New Aircraft Emissions Standards Decided at 10th ICAO Meeting

by Deedee Chao

The United Nations’ International Civil Aviation Organization’s (ICAO) Committee on Aviation Environmental Protection (CAEP) wrapped up its landmark 10th meeting on February 12th, 2016, and reported progress in different environmental and sustainable areas for aviation, including commitment towards sustainable alternative fuels and the creation of an international aviation market-based measure for emissions. Most notably, the CAEP/10 created a new ICAO aircraft CO2 emissions standard, the first of its kind for any aviation sector.

The measure was unanimously recommended by the entire Committee, leading to adoption by the agency’s Governing Council, which is composed of 36 of 191 Member States; it was subsequently signed by 23 of the 36 states in the Council. This international agreement is essentially a pledge to commit to new, more stringent standards for aircraft, and like the UN’s other international agreements, primarily relies on positive peer pressure among countries and their oath to the standard.

The new standard calls for a 4% reduction in fuel consumption for the following: all commercial aircraft built after 2028, new aircraft designs from 2020 and onwards, and deliveries of current in-production aircraft designs from 2023 and onwards. The ICAO emphasizes that the new standard will have an impact where it matters most, as it encompasses large commercial aircraft, which are responsible for over 90% of international carbon emissions from aviation. These measures are meant to ensure that the next generation of aircraft will guarantee lower international carbon emissions, which is also why the deadlines are set several years into the future. Before then, however, commercial aircraft and other types of aviation will still continue business as usual, with the same carbon footprint as they have had up to date.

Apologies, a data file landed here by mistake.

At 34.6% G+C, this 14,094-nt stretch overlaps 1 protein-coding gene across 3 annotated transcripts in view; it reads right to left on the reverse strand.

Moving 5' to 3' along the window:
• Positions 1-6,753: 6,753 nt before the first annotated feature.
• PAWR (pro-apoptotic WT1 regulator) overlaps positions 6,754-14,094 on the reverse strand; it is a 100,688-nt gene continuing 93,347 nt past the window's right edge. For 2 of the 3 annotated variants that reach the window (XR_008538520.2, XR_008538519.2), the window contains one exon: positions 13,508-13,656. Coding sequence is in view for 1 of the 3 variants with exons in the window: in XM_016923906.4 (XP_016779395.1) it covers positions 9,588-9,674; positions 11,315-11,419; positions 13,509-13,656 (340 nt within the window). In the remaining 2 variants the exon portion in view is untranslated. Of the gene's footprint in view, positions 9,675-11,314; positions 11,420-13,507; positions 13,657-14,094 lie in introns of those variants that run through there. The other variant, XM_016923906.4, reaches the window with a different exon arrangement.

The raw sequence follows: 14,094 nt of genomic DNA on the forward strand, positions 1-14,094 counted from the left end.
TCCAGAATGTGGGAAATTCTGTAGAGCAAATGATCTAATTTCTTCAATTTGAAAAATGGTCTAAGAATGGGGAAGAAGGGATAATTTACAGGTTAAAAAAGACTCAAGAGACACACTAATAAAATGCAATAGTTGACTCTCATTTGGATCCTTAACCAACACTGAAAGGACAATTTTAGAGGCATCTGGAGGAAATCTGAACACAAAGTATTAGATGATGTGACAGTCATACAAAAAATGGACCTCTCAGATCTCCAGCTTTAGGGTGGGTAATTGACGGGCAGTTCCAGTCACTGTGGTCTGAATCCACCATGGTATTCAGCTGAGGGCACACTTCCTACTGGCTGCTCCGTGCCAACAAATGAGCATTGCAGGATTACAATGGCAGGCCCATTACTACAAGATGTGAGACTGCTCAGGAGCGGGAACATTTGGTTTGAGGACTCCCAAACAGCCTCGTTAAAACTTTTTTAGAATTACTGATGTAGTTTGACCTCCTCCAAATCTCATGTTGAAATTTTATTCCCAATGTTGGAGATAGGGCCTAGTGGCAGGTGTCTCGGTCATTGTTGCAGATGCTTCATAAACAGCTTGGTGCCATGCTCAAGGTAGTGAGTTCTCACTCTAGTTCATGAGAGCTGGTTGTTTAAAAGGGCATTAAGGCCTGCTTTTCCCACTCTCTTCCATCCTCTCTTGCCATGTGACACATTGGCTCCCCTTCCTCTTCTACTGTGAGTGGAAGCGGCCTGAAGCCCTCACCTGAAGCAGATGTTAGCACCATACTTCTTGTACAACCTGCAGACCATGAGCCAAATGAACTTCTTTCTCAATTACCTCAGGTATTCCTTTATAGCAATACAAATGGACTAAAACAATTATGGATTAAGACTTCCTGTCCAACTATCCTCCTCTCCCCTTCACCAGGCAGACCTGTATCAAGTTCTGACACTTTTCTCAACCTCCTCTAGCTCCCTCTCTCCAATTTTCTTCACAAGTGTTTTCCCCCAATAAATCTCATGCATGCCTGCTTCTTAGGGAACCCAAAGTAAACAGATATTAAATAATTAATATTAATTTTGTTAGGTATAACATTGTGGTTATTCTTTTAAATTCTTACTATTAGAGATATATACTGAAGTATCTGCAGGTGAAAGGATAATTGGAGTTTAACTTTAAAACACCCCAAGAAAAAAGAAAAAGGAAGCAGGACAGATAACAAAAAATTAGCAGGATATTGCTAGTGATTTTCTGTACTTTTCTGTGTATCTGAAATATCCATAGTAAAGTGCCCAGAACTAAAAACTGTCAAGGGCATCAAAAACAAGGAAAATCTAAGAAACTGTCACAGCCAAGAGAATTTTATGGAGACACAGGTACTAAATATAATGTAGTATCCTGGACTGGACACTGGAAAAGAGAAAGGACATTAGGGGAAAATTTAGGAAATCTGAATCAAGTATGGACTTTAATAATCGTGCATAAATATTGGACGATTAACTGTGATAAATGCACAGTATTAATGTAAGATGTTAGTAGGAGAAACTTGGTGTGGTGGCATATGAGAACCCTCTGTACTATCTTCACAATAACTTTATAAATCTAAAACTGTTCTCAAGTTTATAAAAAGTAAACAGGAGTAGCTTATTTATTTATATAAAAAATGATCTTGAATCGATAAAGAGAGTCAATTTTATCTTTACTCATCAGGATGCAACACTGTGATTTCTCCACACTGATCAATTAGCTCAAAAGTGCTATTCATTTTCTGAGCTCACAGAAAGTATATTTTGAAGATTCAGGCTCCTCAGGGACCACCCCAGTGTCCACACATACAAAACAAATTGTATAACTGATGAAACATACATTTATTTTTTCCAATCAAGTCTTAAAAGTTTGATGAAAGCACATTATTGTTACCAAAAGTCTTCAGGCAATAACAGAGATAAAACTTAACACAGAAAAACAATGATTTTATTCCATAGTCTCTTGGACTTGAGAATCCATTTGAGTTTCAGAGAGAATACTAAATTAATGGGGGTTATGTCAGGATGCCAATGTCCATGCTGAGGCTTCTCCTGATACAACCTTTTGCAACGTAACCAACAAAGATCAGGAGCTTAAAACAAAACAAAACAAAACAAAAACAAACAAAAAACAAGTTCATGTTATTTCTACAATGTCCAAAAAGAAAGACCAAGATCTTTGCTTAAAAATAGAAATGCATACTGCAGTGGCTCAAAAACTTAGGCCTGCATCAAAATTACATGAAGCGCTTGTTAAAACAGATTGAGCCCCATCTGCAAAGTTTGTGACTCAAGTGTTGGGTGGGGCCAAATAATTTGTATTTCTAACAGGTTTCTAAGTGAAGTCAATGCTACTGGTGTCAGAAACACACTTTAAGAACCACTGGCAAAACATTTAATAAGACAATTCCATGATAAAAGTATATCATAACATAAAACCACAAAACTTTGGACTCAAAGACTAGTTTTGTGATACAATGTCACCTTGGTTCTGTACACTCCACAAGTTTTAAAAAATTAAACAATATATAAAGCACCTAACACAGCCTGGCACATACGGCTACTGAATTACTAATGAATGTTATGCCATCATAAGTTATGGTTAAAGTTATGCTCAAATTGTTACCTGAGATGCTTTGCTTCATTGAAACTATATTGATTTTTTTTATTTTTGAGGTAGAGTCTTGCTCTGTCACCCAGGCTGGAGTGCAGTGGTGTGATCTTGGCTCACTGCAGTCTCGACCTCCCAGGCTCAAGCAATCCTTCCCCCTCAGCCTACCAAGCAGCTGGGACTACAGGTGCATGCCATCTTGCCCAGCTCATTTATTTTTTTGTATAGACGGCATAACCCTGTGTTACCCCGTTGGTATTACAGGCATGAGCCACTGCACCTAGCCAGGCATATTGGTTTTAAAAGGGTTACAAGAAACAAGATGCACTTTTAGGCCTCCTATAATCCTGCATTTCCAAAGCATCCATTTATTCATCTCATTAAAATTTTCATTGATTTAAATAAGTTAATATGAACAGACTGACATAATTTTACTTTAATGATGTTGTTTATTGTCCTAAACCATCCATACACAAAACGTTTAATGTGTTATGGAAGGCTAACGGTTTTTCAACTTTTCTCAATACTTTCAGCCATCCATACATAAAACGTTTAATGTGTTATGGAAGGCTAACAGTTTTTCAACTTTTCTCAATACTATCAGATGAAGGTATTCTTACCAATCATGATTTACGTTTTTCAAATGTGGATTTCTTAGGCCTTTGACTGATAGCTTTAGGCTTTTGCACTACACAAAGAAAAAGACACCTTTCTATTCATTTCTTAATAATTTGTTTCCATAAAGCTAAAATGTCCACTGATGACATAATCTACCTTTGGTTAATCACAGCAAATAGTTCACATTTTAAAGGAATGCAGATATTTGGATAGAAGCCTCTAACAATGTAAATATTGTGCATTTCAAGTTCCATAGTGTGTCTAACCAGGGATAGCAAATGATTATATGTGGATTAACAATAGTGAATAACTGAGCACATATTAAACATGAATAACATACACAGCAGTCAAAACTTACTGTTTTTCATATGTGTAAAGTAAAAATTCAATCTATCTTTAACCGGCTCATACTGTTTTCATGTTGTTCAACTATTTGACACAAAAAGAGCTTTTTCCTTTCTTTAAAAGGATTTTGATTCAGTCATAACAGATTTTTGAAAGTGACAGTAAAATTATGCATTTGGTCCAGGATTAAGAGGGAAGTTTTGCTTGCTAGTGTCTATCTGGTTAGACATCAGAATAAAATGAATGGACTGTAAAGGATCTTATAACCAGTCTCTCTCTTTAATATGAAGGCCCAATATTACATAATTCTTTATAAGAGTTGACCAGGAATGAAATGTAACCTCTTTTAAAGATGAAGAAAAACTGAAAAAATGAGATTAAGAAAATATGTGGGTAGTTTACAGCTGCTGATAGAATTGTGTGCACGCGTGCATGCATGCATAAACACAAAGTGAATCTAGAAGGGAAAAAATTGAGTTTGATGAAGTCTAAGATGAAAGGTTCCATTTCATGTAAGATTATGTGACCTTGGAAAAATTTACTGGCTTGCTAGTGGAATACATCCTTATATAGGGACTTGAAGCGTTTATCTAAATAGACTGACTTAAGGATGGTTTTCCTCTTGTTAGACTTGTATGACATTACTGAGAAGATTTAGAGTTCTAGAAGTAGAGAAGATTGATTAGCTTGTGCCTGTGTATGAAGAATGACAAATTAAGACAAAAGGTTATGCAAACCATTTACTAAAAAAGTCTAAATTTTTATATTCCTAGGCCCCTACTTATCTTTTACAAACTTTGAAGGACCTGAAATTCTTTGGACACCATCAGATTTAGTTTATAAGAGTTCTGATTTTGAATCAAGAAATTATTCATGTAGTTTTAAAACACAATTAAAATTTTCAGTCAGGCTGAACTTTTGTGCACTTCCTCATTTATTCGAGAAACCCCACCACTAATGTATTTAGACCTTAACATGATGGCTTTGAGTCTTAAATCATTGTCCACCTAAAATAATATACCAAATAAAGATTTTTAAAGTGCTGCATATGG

While this is a positive step forward, it is important to keep in mind that even with improved fuel efficiency, commercial aircraft usage is only increasing alongside globalization, and the overall level of emissions is likely to still rise, unless more drastic measures are implemented and technological innovation makes it possible to further increase fuel efficiency.

ICAO Environment Committee Wraps Up Landmark 10th Meeting. ICAO. February 12, 2016. (

Lindon, H. 2016. International Agreement to Cut Commercial Airline Carbon Emissions Signed by 23 Countries. February 14, 2016. (

New ICAO Aircraft CO2 Standard One Step Closer To Final Adoption. ICAO. February 8, 2016. (


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